Some other states, including Nebraska, require anyone applying for a gun permit to provide proof of their visual ability by supplying a driver’s license or doctor’s statement.
Hudson said she thinks someone could successfully challenge Nebraska’s vision restriction because federal law requires states to analyze a situation individually before denying a service.
“The fact that you can’t drive a car doesn’t mean you can’t go to a shooting range and see a target,” Hudson said.
Polk County officials said they have issued weapons permits to people who can’t drive legally because of vision problems at least three times. Sheriffs in Jasper, Kossuth and Delaware counties say they’ve also granted permits to Iowans with severe visual impairments.
“It seems a little strange, but the way the law reads, we can’t deny them (a permit) just based on that one thing,” said Sgt. Jana Abens, a spokeswoman for the Polk County sheriff’s office, referring to a visual disability.
It’s not clear how many people with visual impairments have permits to carry weapons in Iowa because no one collects that information.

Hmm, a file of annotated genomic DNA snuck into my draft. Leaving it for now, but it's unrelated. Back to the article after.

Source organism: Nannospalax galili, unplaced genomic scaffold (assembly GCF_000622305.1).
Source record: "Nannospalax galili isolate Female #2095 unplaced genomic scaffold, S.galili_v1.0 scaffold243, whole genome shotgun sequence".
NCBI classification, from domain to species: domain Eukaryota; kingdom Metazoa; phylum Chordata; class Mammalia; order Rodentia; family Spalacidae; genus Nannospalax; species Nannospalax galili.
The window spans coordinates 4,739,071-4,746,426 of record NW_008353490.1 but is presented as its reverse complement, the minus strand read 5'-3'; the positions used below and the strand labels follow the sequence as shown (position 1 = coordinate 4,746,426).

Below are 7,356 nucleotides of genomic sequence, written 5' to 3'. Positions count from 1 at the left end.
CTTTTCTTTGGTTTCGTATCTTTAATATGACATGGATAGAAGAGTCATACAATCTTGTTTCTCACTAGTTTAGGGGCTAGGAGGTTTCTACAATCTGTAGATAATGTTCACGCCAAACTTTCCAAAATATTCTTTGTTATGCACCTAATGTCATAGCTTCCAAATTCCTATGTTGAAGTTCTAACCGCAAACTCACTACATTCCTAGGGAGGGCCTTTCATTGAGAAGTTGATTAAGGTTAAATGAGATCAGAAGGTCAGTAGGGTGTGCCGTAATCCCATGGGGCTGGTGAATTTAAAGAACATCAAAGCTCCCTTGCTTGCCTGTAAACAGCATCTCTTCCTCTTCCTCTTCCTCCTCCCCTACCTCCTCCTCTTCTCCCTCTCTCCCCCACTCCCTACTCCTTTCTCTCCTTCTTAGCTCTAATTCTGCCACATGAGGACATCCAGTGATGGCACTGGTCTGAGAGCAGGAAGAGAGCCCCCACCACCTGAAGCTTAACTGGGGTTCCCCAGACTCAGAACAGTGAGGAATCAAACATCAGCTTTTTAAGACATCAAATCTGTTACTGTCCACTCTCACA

Delaware County Sheriff John LeClere questioned whether visually impaired people should be able to obtain these weapons permits.
“At what point do vision problems have a detrimental effect to fire a firearm? If you see nothing but a blurry mass in front of you, then I would say you probably shouldn’t be shooting something,” LeClere said.
Even Patrick Clancy, superintendent of the Iowa Braille and Sight Saving School, said guns may be a rare exception to his philosophy.
“Although people who are blind can participate fully in nearly all life’s experiences, there are some things, like the operation of a weapon, that may very well be an exception,” Clancy said.
But in Cedar County, blind people would find a welcoming audience if they applied for a weapons permit. Sheriff Warren Wethington has a legally blind daughter who is 19, and she plans to apply for a permit when she’s eligible at 21.
“If sheriffs spent more time trying to keep guns out of criminals’ hands and not people with disabilities, their time would be more productive,” Wethington said.